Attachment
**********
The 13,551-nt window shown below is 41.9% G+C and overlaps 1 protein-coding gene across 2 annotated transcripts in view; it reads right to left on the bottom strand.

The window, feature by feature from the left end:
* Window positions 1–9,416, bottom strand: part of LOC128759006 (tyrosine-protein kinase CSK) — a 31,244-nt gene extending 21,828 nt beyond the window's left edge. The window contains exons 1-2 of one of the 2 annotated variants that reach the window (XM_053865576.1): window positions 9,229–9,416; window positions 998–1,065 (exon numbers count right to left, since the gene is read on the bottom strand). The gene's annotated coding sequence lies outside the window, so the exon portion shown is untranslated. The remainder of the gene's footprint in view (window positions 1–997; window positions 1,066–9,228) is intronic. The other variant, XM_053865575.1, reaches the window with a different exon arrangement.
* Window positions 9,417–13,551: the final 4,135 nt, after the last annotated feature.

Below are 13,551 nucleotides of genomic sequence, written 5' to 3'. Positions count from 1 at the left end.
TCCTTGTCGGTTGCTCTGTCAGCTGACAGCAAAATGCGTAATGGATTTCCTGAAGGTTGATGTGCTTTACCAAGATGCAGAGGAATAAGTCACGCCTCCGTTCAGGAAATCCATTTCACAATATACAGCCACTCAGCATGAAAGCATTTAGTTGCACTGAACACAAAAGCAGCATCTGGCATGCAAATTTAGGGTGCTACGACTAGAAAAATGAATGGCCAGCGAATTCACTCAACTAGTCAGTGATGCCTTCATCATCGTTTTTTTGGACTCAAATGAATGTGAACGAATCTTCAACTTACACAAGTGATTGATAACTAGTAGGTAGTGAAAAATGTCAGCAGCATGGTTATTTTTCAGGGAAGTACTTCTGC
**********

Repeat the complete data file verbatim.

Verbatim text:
The 13,551-nt window shown below is 41.9% G+C and overlaps 1 protein-coding gene across 2 annotated transcripts in view; it reads right to left on the bottom strand.

The window, feature by feature from the left end:
* Window positions 1–9,416, bottom strand: part of LOC128759006 (tyrosine-protein kinase CSK) — a 31,244-nt gene extending 21,828 nt beyond the window's left edge. The window contains exons 1-2 of one of the 2 annotated variants that reach the window (XM_053865576.1): window positions 9,229–9,416; window positions 998–1,065 (exon numbers count right to left, since the gene is read on the bottom strand). The gene's annotated coding sequence lies outside the window, so the exon portion shown is untranslated. The remainder of the gene's footprint in view (window positions 1–997; window positions 1,066–9,228) is intronic. The other variant, XM_053865575.1, reaches the window with a different exon arrangement.
* Window positions 9,417–13,551: the final 4,135 nt, after the last annotated feature.

Below are 13,551 nucleotides of genomic sequence, written 5' to 3'. Positions count from 1 at the left end.
TCCTTGTCGGTTGCTCTGTCAGCTGACAGCAAAATGCGTAATGGATTTCCTGAAGGTTGATGTGCTTTACCAAGATGCAGAGGAATAAGTCACGCCTCCGTTCAGGAAATCCATTTCACAATATACAGCCACTCAGCATGAAAGCATTTAGTTGCACTGAACACAAAAGCAGCATCTGGCATGCAAATTTAGGGTGCTACGACTAGAAAAATGAATGGCCAGCGAATTCACTCAACTAGTCAGTGATGCCTTCATCATCGTTTTTTTGGACTCAAATGAATGTGAACGAATCTTCAACTTACACAAGTGATTGATAACTAGTAGGTAGTGAAAAATGTCAGCAGCATGGTTATTTTTCAGGGAAGTACTTCTGC